While you might be familiar with the story of "The Cake" — baker won't make a wedding cake for a gay couple — you don't know all the ingredients that go into this nuanced production at Bakersfield Community Theatre.
"I think the show does a great job of presenting many issues surrounding the making of 'the cake," director Kristina Saldaña wrote in an email. "People might think it’s based off any one incident you may have seen in the news, but the main issues of the show go further than that. It shows all sides of the issues, the people, and the circumstances."
The issue about public access to businesses without discrimination has come up locally as well as across the nation. In 2017, Tastries Bakery owner Cathy Miller refused to make a wedding cake for Bakersfield couple Mireya and Eileen Rodriguez-Del Rio, saying it went against her Christian beliefs on same-sex marriage. The couple filed a civil rights complaint but lost in Kern County Superior Court. Similar cases took place within the last few years in Oregon and Colorado, with the latter being heard by the Supreme Court.
"The Cake" is set in North Carolina, where event planner Jen (Maya Blackstone) returns home to plan her wedding to Macy (Dakota Polk), which includes a cake designed by her deceased mother's best friend, Della (Julie Gaines). Realizing Jen is marrying another woman, Della must re-examine her strong beliefs.
Gaines said she wanted to make sure her baker came across as "three-dimensional and not just words on a page."
"I think it’s important that she is vulnerable enough to show her warts and all to the audience," she wrote in an email. "She has very strong opinions, but what I find important is that, ultimately, she allows the love she feels for her 'family' to lead her to new possibilities for her belief system. ... Not everything is solved through the show, but you see growth and a willingness to continue listening."
Della is not only torn about helping her daughter's friend; she's also struggling to connect with husband Tim (Steve Evans) about her struggles at work and theirs as a couple.
Gaines said her character is going through similar situations she sees in families around her, especially in the theater community.
She wrote, "Having a child of my own who is gender fluid, I feel that I have a unique insight into the character; I don’t agree with all of Della’s choices, but I’m trying to find the humanity and love she possesses that ultimately has her grow through the course of the play.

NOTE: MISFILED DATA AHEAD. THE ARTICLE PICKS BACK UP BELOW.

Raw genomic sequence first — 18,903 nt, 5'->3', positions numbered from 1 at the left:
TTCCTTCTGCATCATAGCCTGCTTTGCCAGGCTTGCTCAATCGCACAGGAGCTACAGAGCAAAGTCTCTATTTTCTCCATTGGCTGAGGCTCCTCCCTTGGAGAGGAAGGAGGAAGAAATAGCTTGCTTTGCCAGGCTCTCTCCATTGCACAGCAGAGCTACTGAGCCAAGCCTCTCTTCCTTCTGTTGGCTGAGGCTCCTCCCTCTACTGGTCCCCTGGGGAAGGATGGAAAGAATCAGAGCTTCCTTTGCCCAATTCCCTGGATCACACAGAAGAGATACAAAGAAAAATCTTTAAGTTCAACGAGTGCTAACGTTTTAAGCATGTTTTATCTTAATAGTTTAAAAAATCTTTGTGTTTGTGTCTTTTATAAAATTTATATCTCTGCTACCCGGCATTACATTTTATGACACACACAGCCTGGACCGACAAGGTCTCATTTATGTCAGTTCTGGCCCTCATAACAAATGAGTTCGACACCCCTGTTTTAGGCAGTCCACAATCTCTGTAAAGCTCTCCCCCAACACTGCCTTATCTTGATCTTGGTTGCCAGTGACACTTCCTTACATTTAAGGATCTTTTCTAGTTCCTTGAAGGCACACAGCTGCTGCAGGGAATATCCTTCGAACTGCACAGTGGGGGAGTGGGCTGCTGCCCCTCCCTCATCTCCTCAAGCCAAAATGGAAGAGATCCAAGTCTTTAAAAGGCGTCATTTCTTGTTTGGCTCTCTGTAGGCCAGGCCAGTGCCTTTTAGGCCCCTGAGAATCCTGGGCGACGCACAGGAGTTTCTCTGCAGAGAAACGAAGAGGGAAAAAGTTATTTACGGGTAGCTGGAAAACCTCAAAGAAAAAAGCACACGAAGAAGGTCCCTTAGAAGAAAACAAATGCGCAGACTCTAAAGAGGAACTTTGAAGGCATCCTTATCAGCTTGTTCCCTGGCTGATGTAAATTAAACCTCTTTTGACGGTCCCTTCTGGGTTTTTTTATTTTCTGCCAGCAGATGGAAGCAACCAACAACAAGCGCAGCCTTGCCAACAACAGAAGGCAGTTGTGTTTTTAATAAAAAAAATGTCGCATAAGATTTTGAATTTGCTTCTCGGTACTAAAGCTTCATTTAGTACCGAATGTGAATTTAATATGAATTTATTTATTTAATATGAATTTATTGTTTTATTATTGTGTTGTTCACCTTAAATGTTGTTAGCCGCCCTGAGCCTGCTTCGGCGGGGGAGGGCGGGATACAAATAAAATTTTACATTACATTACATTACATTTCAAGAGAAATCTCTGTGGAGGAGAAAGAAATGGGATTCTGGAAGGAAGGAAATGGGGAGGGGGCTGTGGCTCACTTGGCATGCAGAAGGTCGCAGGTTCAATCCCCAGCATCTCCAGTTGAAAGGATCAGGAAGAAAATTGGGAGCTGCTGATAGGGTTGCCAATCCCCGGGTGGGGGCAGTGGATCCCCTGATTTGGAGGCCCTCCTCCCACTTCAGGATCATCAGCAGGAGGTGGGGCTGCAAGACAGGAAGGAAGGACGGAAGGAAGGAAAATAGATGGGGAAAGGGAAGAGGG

"It has been a good challenge for me — she needs to be a real person and not a representation of a point of view. I hope I succeed in sharing all of that with the audience."
Saldaña said the show's moments of levity help to humanize these characters.
"It’s easy to declare a protagonist and antagonist right off the bat and pick sides but the show and the actors do a great job of being multidimensional," Saldaña wrote. "You’re not always going to agree with the same characters on the same points but you understand they are coming from places of honesty, pain, and love, all of which are the deeply buried roots of humor."
With much of the show taking place in the bakery or in sequences where Della imagines herself on “The Great American Baking Show,” there are plenty of baked goods on stage. Saldaña, who is a baker, made the cakes that Gaines frosts or uses as props on stage, and she will continue to replenish them during the show's run. Justin Salinas, owner of Cake It With Justin, also made four dummy cakes and dozens of cookies used as set decor.
Gaines, who had to prepare an apple pie from scratch on stage for each performance of BCT's "Apples in Winter" in November, said cake decorating was much easier.
"I’ve now focused on pies and cakes; I learned how to decorate a cake quickly while talking at the same time," Gaines wrote. "I don’t know what could be next — cookies? I will don’t think I would ever turn down a well-written role that has to do with baking — I love to learn new things."